Which, okay, I get you want to reward loyal employees and say thank you for years of support. But what if the newest start was more valuable than the 30-year veteran?

      It’s not always the extent of employment that dictates the best employee.

      Thanks for dropping by, miss!

  4. says

    In an interview with Kevin Rose, Philip Rosedale of Second Life fame said he used to send a survey to his employees every week asking them if they wanted to keep him as CEO. Measuring employee ROI is vital, but seems only fair that bosses should also undertake self or peer evaluations every so often. It’s a two way street. What is the return on investment of employees, and what investment are you as the manager or CEO returning?

    • says

      Great point, David.

      I’m a big supporter of CEO’s having no more than five years at a company (if they’re not part of the founding team).

      A CEO’s main crux is to take the company forward and always be looking at how that means the company needs to be shaped.

      Many CEO’s do a great job of this in the early years, but then start to get comfortable with success.

      If they knew they had a set tenancy in which to shine, it sure as heck would make them more responsive to the needs of everyone and how to use that to move the business forward.

      Cheers for the thoughts, mate.

  5. Nancy Davis says

    This is really something good to think about. The ROI of someone who has been networking and getting great contacts far outweighs the ROI of the person who cannot be bothered to talk up the business to everyone they meet.

    The ROI of someone out networking every chance they get may not be obvious right away, but if they persist, they cam be their company’s best asset.

    • says

      Another great point, Nancy. Like you say, if companies can make sure their employees are happy, that can help turn them into brand advocates. And I’m more likely to do business with a company that I know looks after its employees, than one that has a high churn rate and low loyalty factor.


  6. says

    Hey Danny,

    These are some solid, practical questions and examples you offer. I agree, that some things (if not all) can be measured.

    We’re in the process of outlining a conference calendar for the summer. Where do we want to invest money (on booths, sponsorship, etc.). Based on our average sales from previous conferences, I’ve arrived at a few conclusions:

    – Stage presence matters. If we can speak at an event we’re sponsoring, it significantly increases our ability to connect with attendees.
    – I have a break-even number – how much we’re willing to invest to host a booth, cost of travel, time away, etc.

    The hard(ish) number to calculate is how many sales have resulted a month or two (or several) after the conference. We have lots of inbound calls but sometimes, it’s difficult to directly point out a sale that resulted from the conference. Yes, we’re getting name recognition, and that’s great. But how much does that translate in terms of dollars. These are the parts I’m still working on tightening up.

    Anyway, good discussion… :-)

    • says

      Hey there Ricardo,

      Yep, that’s the funny thing about conferences – like you say, usually a hard cost that can be difficult to quantify the return on.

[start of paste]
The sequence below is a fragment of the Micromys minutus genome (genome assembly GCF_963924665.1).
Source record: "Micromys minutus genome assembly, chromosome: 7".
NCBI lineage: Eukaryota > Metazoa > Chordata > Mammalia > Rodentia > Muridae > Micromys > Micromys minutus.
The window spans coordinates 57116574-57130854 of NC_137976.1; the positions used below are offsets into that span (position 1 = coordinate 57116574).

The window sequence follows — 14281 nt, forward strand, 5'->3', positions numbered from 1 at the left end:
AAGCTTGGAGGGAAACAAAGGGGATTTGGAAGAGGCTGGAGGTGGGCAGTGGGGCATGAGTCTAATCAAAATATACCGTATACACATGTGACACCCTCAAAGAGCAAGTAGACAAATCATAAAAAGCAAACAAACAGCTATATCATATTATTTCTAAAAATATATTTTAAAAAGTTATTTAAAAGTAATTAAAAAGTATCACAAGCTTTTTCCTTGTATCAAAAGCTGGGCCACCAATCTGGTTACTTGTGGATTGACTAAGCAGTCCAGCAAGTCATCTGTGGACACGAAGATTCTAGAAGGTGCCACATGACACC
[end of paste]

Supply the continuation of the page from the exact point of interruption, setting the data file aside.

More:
Is there a way you can incorporate a QR code at your booth, that directs traffic to a specific call-to-action (either on phone or website)?

      If you can compare foot traffic to your booth to snaps of the QR code to follow-through after, and then see how the sales came from that against the cost of making all that happen…

      Not sure on feasibility depending on your audience or schedule, but one option perhaps?

      • says

        Uh oh, don’t get me started on QR codes! Heh.

        So, about a month ago, this Real Estate Tech conference decided to “go green” with their schedule. So they didn’t print the agenda and instead said: “Download the Agenda by scanning the QR code at registration”. After all, it is a tech conference and all…

        Do you know how many Agents came up to me and said:
        – “What’s a QR code?”
        – “How do I scan it?”
        – “What’s an app? What do you mean I need an application to scan it?”

        It was too complicated for the attendees to even grasp so most of them just loaded up the agenda from the conference website on their computers. This was about half or more of the Agents in the room.

        That said, having a QR code at the booth probably isn’t the most feasible thing to do. We are dabbling in custom landing pages for each event however and using that in our marketing…

        • says

          Ha, I hear you, mate. We’ve been working with real estate agents and while some are web and tech-savvy, most aren’t.

          So yeah, probably not the right audience. Now if it was a mobile conference or tech conference, on the other hand… 😉

  7. says

    I think Gary is right. Fundamentally, he is correct. Would you do it if you didnt know/have the ROI numbers? Because the reality is, we dont have the numbers. We never did and we never will.

    All the variables are never accounted for and all discussions of ROI involve guestimates and wild speculations. And THAT you can take to the bank.

    So..would you do it if you didnt know the numbers? Cuz you dont.

    • says

      Gary’s right with the throwaway quip? Or that you can’t measure fully?

      I’m not sure you can never account for all variables. Let’s say you have 100 flyers with a great call-to-action that has multiple ways to respond (phone, SMS, website, email).

      You hand deliver all 100 to your chosen addresses. You can then tell by response how successful that was by the return versus cost.

      Can you tell if the flyer was read or binned? No. But that’s not really a variable, is it – I’d say a variable would be was the flyer delivered. But since you delivered it yourself, you know it was.